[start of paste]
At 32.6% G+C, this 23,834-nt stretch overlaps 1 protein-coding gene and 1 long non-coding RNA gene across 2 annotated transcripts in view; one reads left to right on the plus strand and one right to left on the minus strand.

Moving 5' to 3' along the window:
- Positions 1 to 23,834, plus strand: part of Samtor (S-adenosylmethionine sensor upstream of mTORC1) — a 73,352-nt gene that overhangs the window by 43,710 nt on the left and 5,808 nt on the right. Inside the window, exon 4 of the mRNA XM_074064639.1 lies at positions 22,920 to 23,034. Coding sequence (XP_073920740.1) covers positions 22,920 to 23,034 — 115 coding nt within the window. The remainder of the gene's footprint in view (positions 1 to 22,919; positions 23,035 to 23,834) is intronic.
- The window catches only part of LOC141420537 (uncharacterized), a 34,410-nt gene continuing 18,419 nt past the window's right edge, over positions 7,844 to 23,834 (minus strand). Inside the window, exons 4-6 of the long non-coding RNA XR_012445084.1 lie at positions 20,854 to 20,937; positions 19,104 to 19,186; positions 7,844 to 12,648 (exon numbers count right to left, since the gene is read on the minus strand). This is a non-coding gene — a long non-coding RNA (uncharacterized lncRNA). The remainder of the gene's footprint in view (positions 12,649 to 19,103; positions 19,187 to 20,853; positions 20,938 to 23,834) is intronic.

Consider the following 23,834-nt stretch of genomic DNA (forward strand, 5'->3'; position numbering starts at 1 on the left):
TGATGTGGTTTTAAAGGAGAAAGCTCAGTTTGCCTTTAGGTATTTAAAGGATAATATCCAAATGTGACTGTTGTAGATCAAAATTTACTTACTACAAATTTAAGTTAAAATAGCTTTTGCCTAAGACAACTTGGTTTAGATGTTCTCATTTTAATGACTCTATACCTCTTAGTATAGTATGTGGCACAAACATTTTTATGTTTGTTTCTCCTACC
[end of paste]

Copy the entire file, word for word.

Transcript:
At 32.6% G+C, this 23,834-nt stretch overlaps 1 protein-coding gene and 1 long non-coding RNA gene across 2 annotated transcripts in view; one reads left to right on the plus strand and one right to left on the minus strand.

Moving 5' to 3' along the window:
- Positions 1 to 23,834, plus strand: part of Samtor (S-adenosylmethionine sensor upstream of mTORC1) — a 73,352-nt gene that overhangs the window by 43,710 nt on the left and 5,808 nt on the right. Inside the window, exon 4 of the mRNA XM_074064639.1 lies at positions 22,920 to 23,034. Coding sequence (XP_073920740.1) covers positions 22,920 to 23,034 — 115 coding nt within the window. The remainder of the gene's footprint in view (positions 1 to 22,919; positions 23,035 to 23,834) is intronic.
- The window catches only part of LOC141420537 (uncharacterized), a 34,410-nt gene continuing 18,419 nt past the window's right edge, over positions 7,844 to 23,834 (minus strand). Inside the window, exons 4-6 of the long non-coding RNA XR_012445084.1 lie at positions 20,854 to 20,937; positions 19,104 to 19,186; positions 7,844 to 12,648 (exon numbers count right to left, since the gene is read on the minus strand). This is a non-coding gene — a long non-coding RNA (uncharacterized lncRNA). The remainder of the gene's footprint in view (positions 12,649 to 19,103; positions 19,187 to 20,853; positions 20,938 to 23,834) is intronic.

Consider the following 23,834-nt stretch of genomic DNA (forward strand, 5'->3'; position numbering starts at 1 on the left):
TGATGTGGTTTTAAAGGAGAAAGCTCAGTTTGCCTTTAGGTATTTAAAGGATAATATCCAAATGTGACTGTTGTAGATCAAAATTTACTTACTACAAATTTAAGTTAAAATAGCTTTTGCCTAAGACAACTTGGTTTAGATGTTCTCATTTTAATGACTCTATACCTCTTAGTATAGTATGTGGCACAAACATTTTTATGTTTGTTTCTCCTACC